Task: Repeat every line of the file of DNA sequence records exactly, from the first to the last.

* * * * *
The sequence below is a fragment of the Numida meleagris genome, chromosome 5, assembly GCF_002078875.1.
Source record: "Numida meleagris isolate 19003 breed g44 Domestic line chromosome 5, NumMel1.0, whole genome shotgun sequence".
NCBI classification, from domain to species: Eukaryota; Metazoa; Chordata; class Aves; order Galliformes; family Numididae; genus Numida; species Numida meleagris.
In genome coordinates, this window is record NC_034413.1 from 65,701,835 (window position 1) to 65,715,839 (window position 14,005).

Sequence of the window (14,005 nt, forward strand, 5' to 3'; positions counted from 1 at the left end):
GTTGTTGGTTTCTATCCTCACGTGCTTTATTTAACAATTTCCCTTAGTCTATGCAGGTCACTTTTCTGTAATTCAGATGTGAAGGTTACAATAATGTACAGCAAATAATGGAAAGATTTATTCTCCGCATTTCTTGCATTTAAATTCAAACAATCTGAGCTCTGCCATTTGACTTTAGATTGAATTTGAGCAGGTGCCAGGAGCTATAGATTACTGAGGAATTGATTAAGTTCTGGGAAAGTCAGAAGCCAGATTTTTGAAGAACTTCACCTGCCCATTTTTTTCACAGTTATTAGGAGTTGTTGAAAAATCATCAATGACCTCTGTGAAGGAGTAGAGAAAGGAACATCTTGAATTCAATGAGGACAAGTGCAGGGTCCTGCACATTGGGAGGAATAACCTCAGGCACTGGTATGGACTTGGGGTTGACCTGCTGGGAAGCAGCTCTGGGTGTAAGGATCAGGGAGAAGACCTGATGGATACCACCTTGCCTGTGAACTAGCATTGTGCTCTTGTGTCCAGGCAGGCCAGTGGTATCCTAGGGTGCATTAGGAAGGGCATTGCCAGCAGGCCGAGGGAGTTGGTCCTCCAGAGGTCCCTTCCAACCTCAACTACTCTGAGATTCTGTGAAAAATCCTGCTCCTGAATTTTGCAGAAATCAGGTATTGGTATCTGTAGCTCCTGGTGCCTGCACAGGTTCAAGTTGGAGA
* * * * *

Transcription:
The sequence below is a fragment of the Numida meleagris genome, chromosome 5, assembly GCF_002078875.1.
Source record: "Numida meleagris isolate 19003 breed g44 Domestic line chromosome 5, NumMel1.0, whole genome shotgun sequence".
NCBI classification, from domain to species: Eukaryota; Metazoa; Chordata; class Aves; order Galliformes; family Numididae; genus Numida; species Numida meleagris.
In genome coordinates, this window is record NC_034413.1 from 65,701,835 (window position 1) to 65,715,839 (window position 14,005).

Sequence of the window (14,005 nt, forward strand, 5' to 3'; positions counted from 1 at the left end):
GTTGTTGGTTTCTATCCTCACGTGCTTTATTTAACAATTTCCCTTAGTCTATGCAGGTCACTTTTCTGTAATTCAGATGTGAAGGTTACAATAATGTACAGCAAATAATGGAAAGATTTATTCTCCGCATTTCTTGCATTTAAATTCAAACAATCTGAGCTCTGCCATTTGACTTTAGATTGAATTTGAGCAGGTGCCAGGAGCTATAGATTACTGAGGAATTGATTAAGTTCTGGGAAAGTCAGAAGCCAGATTTTTGAAGAACTTCACCTGCCCATTTTTTTCACAGTTATTAGGAGTTGTTGAAAAATCATCAATGACCTCTGTGAAGGAGTAGAGAAAGGAACATCTTGAATTCAATGAGGACAAGTGCAGGGTCCTGCACATTGGGAGGAATAACCTCAGGCACTGGTATGGACTTGGGGTTGACCTGCTGGGAAGCAGCTCTGGGTGTAAGGATCAGGGAGAAGACCTGATGGATACCACCTTGCCTGTGAACTAGCATTGTGCTCTTGTGTCCAGGCAGGCCAGTGGTATCCTAGGGTGCATTAGGAAGGGCATTGCCAGCAGGCCGAGGGAGTTGGTCCTCCAGAGGTCCCTTCCAACCTCAACTACTCTGAGATTCTGTGAAAAATCCTGCTCCTGAATTTTGCAGAAATCAGGTATTGGTATCTGTAGCTCCTGGTGCCTGCACAGGTTCAAGTTGGAGA